- Case report
- Open Access
Resistance to thyroid hormone associated with a novel mutation of the thyroid β receptor gene in a four-year-old female
© Canadas et al; licensee BioMed Central Ltd. 2011
- Received: 13 April 2011
- Accepted: 21 June 2011
- Published: 21 June 2011
Resistance to thyroid hormone (RTH) is a rare syndrome of reduced responsiveness of target tissues to thyroid hormone and is caused mutation in the thyroid β receptor gene. We report a novel mutation, E445X, causing RTH in a 4-year old girl. The patient exhibited extreme signs and symptoms of RTH at an early age, and had a large compressive goiter. Following total extracapsular thyroidectomy, upper airway compression was relieved and symptoms of hyperthyroidism improved. This case appears to be the youngest child recorded to have undergone total thyroidectomy for RTH. Post-operative TSH elevations were managed with every-other-day triiodothyronine therapy.
- thyroid hormone resistance
Resistance to thyroid hormone (RTH) is a rare syndrome of reduced responsiveness to thyroid hormone that is caused by an alteration in the thyroid β receptor gene [1, 2]. The incidence of RTH is 1:40,000-50,000 live births and inheritance is autosomal dominant [2, 3]. De novo mutation occur approximately 17% of cases, and both males and females are equally affected . RTH is associated with elevated circulating levels of triiodothyronine and thyroxine along with increased levels of thyroid stimulating hormone (TSH) [1, 2].
In response to TSH secretion thyroid enlargement occurs in RTH . In some situations, thyroid enlargement may result in upper airway compression. Learning disabilities, developmental delay, tachycardia, attention-deficit-hyperactivity disorder, and delayed skeletal maturation are also seen in RTH [1, 2]. We report a 4-year old girl with upper airway compression due to RTH caused by a novel mutation in the thyroid β receptor gene. We also detail post-operative management with every-other-day tri-iodothyronine.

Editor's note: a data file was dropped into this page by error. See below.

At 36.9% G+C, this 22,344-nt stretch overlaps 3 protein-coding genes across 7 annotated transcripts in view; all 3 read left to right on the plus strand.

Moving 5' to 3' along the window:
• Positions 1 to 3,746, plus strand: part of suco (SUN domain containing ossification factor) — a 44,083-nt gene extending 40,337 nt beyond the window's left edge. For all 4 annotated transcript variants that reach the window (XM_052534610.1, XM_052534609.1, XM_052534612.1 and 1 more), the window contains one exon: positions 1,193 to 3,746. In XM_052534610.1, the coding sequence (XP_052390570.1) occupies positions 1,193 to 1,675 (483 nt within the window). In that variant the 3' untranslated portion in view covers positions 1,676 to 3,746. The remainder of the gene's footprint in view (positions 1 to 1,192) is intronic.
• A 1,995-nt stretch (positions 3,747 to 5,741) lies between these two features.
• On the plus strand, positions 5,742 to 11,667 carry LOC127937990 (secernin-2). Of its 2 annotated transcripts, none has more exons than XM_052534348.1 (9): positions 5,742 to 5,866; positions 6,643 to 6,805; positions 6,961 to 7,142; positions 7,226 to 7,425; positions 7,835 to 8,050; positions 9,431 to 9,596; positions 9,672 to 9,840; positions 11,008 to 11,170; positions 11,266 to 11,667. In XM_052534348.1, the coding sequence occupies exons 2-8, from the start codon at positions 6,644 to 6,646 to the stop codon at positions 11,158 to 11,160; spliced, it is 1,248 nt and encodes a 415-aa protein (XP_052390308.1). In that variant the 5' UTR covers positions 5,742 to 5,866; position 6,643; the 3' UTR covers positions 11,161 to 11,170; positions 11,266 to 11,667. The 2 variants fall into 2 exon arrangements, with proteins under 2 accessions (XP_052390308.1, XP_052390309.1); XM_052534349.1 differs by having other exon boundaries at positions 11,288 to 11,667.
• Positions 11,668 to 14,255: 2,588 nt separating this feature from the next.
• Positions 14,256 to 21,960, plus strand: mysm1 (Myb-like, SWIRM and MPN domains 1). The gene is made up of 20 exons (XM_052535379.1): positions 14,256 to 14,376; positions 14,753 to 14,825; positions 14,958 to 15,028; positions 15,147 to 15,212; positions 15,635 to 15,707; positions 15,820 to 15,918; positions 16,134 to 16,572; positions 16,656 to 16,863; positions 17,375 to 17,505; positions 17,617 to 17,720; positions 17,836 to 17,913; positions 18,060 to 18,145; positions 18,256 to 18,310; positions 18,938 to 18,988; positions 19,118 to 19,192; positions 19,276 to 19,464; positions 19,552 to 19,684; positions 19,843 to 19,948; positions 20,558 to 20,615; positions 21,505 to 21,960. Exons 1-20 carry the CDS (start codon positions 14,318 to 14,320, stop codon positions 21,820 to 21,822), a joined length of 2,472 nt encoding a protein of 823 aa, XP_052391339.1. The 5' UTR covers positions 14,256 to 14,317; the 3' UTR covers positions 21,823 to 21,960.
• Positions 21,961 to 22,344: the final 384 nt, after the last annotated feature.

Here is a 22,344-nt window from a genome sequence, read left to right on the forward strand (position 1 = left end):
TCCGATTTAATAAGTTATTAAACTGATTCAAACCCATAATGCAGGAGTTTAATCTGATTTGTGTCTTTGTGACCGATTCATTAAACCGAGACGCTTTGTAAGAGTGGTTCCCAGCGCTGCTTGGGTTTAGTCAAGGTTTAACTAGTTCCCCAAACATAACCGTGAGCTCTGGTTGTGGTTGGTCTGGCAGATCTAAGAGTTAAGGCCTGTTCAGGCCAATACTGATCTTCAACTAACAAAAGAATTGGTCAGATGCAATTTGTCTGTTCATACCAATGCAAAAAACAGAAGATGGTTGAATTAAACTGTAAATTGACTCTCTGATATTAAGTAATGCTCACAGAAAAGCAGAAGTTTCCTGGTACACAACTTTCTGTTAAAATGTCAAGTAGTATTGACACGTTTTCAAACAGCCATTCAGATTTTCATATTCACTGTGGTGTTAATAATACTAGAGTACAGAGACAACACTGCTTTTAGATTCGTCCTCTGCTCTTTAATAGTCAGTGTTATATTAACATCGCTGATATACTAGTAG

A four-year old female was found to have thyroid enlargement by her primary care provider. At four years of age, she was referred to a pediatric endocrinologist with a large goiter causing compressive symptoms, including sleep apnea and occasional inspiratory stridor. The child had profound hyperkenesis and difficulty with concentration. There was no family history of RTH.
At 4 years of age, the child was at the 40th percentiles for height and weight. The blood pressure was 112/61, and the resting heart rate was 120 beats per minute. A large goiter was present. Ultrasonography revealed a diffusely enlarged gland without extension into the thoracic cavity. The estimated gland volume based on ultrasonography was 150 ml.
The total T3 was > 2,000 ng/dL (normal range 80-180 ng/dL); the total T4 was 15.1 ug/dL (normal range 4-12 ug/dL); the free T4 was 1.8 ng/dL (normal 0.7-1.9 ng/dL); the TSH was 60 mU/L (normal range 0.5-6 mU/L). The skeletal age was 3 years at a chronological age of 3 years, 11 months. A magnetic resonance imaging (MRI) study of the brain did not reveal any brain abnormalities nor pituitary enlargement.
Genetic analysis revealed a novel mutation of the thyroid receptor-β gene, E445X. This mutation introduces a stop-codon in exon 10.
The patient was treated with 25 mg atenolol twice a day, which controlled the tachycardia and reduced the hyperkinetic activity. A trial of triiodothyronine (LT3; 25-75 mcg per day) was not successful, as the child developed abdominal pain, nausea, and worsening of her behavioral symptoms. Thus, surgery was performed to alleviate upper airway compression.
In preparation for surgery the patient was treated orally with methimazole (10 mg per day) and supersaturated potassium iodine solution for two weeks (3 drops, t.i.d). Surgery was performed under general endotracheal anesthesia. The thyroid gland was diffusely enlarged and total thyroidectomy was performed preserving the parathyroid glands, recurrent laryngeal nerves and external branches of the superior laryngeal nerves.